- Painter/decorator will cost around £20ph;
- Builder will charge up to £30ph.
Don’t forget too that it will cost to submit building regs at £100 – £125, and a building regs inspection will cost between £200 – £400.
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Why does rewiring a house cost so much?
Not only do electricians charge between £25 and £50 an hour, but the work also to rewire a property is a dirty and involved business. You need experts to do this for you.
To help understand why rewiring costs so much, below are some other factors to consider:
- The house size is crucial. A 3-bed property will take up to two days, but a 5-bed property will take much longer. Indeed, it is your home’s floorspace that will dictate how much the bill will be.
- The number of sockets and light fittings will also affect the cost – and how much wiring will be needed.
- Be aware, too, that if yours are solid walls, this will take more time to complete.
- Hollow walls are easier to work with since they are made from plasterboard and stud partitions.
- While you can save on the quality of fittings to save money, you should use quality items. Also, you can opt for more expensive fittings made from brass.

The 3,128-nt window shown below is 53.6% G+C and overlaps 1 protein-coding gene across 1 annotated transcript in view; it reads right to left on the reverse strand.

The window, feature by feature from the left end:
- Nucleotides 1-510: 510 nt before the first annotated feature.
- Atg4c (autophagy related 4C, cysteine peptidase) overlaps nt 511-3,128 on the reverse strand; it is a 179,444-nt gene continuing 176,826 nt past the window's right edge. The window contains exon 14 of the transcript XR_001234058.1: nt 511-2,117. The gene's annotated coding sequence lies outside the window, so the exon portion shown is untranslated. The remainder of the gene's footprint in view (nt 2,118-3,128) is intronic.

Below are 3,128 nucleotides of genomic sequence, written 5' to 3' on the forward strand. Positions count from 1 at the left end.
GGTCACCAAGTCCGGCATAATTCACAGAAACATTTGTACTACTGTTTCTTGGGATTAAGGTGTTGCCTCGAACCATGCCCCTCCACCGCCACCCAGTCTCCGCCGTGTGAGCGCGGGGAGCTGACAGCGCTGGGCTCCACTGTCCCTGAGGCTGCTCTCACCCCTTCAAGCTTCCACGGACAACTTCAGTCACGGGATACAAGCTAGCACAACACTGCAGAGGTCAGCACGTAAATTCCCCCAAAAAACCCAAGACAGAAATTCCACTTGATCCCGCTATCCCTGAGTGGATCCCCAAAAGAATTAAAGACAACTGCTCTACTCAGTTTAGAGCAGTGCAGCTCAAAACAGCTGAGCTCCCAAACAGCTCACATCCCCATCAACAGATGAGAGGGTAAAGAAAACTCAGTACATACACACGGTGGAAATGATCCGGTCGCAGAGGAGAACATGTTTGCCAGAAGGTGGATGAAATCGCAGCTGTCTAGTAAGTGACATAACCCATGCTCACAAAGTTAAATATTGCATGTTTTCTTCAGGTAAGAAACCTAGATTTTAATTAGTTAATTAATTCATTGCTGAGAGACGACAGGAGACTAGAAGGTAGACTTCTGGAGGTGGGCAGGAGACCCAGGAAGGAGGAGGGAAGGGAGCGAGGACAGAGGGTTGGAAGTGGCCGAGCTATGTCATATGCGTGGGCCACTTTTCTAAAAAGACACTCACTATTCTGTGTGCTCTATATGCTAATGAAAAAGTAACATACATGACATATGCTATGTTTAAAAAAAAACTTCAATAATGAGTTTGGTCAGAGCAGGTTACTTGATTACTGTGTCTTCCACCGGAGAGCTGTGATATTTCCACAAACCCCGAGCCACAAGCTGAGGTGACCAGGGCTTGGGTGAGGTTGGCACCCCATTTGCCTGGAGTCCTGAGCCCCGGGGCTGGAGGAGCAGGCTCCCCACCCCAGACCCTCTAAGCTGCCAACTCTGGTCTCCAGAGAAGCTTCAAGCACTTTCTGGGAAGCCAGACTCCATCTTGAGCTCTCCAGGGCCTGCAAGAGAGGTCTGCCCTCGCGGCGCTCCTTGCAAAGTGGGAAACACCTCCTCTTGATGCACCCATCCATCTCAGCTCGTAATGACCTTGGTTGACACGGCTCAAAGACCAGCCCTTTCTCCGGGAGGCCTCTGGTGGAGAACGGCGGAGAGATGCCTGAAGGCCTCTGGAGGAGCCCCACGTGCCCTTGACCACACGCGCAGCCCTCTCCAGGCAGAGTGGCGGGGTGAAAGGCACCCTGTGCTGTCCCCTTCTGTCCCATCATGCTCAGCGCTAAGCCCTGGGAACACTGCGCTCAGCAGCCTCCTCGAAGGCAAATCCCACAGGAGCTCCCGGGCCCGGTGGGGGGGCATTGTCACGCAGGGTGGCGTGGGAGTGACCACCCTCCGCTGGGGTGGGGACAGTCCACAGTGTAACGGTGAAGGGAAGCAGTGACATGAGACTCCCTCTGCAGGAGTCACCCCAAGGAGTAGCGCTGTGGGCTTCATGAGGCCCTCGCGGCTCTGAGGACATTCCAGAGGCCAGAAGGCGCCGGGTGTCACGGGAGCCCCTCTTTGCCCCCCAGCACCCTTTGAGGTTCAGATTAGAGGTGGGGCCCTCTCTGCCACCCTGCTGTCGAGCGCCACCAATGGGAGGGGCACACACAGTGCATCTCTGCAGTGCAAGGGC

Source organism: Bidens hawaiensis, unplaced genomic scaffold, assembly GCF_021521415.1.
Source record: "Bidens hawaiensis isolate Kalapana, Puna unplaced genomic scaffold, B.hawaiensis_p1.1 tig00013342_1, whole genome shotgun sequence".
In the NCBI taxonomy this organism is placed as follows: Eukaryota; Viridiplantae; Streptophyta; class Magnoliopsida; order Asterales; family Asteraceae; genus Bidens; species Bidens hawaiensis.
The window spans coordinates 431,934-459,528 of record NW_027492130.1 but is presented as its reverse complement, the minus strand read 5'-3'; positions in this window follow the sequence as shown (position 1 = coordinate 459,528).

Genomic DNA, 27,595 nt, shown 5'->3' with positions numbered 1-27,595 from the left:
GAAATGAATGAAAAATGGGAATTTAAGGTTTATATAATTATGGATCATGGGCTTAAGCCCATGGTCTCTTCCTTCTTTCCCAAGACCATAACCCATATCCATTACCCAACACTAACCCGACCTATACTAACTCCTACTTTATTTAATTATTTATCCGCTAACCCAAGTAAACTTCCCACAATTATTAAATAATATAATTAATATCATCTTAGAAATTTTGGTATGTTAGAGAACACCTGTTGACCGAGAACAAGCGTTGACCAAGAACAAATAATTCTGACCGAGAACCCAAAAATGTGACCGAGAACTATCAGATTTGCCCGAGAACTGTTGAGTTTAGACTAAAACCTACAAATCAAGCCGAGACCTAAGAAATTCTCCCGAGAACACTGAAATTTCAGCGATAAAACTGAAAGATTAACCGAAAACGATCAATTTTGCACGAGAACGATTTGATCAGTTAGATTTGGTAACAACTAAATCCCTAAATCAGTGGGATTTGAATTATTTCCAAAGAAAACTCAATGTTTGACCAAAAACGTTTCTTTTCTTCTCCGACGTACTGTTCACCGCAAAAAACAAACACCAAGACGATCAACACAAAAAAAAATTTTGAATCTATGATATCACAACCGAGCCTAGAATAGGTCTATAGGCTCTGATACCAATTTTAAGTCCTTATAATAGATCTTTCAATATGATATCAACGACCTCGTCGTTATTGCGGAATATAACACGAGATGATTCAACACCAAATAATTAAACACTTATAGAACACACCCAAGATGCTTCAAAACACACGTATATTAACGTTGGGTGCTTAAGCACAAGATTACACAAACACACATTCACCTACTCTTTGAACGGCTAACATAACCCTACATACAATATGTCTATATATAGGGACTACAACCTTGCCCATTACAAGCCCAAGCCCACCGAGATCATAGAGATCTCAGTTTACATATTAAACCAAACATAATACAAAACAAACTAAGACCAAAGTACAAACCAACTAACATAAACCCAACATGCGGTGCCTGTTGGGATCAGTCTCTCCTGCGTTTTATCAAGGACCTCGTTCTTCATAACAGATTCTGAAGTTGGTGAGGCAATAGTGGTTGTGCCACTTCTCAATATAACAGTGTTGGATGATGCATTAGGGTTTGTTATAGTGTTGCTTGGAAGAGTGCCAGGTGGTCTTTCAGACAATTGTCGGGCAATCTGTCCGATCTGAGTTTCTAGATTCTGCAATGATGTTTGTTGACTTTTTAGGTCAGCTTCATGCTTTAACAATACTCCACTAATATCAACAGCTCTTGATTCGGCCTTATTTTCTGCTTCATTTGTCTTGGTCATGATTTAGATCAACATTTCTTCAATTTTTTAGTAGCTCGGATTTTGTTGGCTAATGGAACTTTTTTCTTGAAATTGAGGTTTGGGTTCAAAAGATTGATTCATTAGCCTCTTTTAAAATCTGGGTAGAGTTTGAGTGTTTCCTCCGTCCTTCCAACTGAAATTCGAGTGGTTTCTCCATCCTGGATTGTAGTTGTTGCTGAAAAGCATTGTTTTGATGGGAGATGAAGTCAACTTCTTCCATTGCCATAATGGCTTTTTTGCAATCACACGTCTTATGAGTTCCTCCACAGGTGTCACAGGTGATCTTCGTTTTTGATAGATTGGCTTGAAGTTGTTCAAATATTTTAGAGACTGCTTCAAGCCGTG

- Bathrooms will need special wiring, and the fittings will depend on the appliances you have. For example, you’ll need special light switches for the bathroom in case someone uses wet hands to switch the light on or off.
- The shower will need its own power supply that comes direct from the distribution box.
Rewiring a kitchen can be expensive because it is so labor intensive. The kitchen will need more electrical sockets than any other room so the electrical appliances can be used. Also, the electric oven and hob will also need a direct power supply.
It’s also worth appreciating that growing numbers of householders are now looking at installing a charging point for an electric car – this could be a big job to undertake.
How often should a house be rewired?
Don’t be put off having your home rewired because it is a disruptive and messy task, or you’ll have to budget for the cost of making the walls and ceilings good again.
Indeed, rewiring your house shouldn’t be where you cut corners.
That’s because bad wiring has the potential to cause major fire hazards, as well as electrocution or injury to occupants of the home.
The bottom line is that rewiring your home is not only a necessity when it is obvious there are electrical dangers – it’s also an investment into your home to protect you and your family.